'Manhattan Romance' begins with film-maker Danny embarking on a
documentary about relationships, which requires him to interview
various acquaintances and strangers about their love lives. One of them
is a manipulative neo-hippie tease called Theresa, who allows him to
give her topless massages while she talks about her open relationship
life-style. Her flirting has Danny anticipating detours into amorous
territory, but she persistently puts him off with vague excuses. In
between these frustrating encounters, he visits his friend Carla to
film her discussing her lesbian romance. When he complains to her about
his unrequited desires for Theresa, Carla offers only amused eye-rolls
and muted sympathy in response.
The film is Tom O'Brien's second feature as writer/producer/director/actor, and his direction and writing gives the excellent cast space and material to create intriguing characters. The story takes some interesting twists and turns as Danny zigzags between his real life connections and his project. The boundary between these two zones becomes blurred, leaving Danny increasingly confused about the true nature of his own relationships, until the narrative eventually unfolds to a satisfying conclusion. When all is said and done, 'Manhattan Romance' delivers some sophisticated entertainment that is both playful and poignant.
'Inception' had some problems, but its concept stretched the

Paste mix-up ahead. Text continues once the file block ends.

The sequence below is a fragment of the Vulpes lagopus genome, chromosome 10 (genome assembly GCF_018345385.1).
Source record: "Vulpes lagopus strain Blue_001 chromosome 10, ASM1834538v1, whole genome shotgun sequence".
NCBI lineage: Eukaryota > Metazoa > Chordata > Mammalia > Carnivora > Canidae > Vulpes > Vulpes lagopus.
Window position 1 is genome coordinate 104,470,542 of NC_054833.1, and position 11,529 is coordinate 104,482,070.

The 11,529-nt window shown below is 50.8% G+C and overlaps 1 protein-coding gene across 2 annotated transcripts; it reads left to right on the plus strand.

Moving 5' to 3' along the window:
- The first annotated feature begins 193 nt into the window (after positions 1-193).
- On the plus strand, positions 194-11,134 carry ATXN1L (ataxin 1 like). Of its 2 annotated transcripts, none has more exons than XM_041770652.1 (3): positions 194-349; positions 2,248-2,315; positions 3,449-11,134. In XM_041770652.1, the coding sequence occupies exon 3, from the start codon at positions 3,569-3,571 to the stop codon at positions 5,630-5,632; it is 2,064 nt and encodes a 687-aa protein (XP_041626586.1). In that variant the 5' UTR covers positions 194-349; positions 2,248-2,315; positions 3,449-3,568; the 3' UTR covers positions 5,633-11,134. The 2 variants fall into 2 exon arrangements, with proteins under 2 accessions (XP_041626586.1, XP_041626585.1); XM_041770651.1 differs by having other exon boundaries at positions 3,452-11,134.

imagination. Christopher Nolan's new film delivers exactly what a
pessimist would expect if a puffed-up Batman director thought he could
eclipse Kubrick's '2001' with a puerile adventure story. 'Interstellar'
begins badly and goes steadily downhill as its long-winded prologue
introduces the stereotypical elements of a Steven Spielberg/Norman
Rockwell Sci-Fi co-production - a dying Earth, a widowed ex-astronaut
farmer, his chiseled jaw, a feisty daughter, a crusty grandpa,
paranormal activity, dust storms, baseball, cornfields - and lots of
After about an hour - which seems like two - a valiant crew lifts off in search of a planet to save humanity. Once they've journeyed through an intergalactic wormhole, the implausibility dimension expands to cosmic heights of absurdity. Scientific hocus-pocus is stirred into the sentimental sludge as gigantic tsunamis, deranged astronauts, spaceship chases, time travel tomfoolery and black hole baloney eventually lead to a schmaltzy Hallmark-level climax. The visual effects are above average, but far short of awesome. When all is said and done, the film's ludicrous self-importance and mawkishness leave one rooting for humanity's extinction.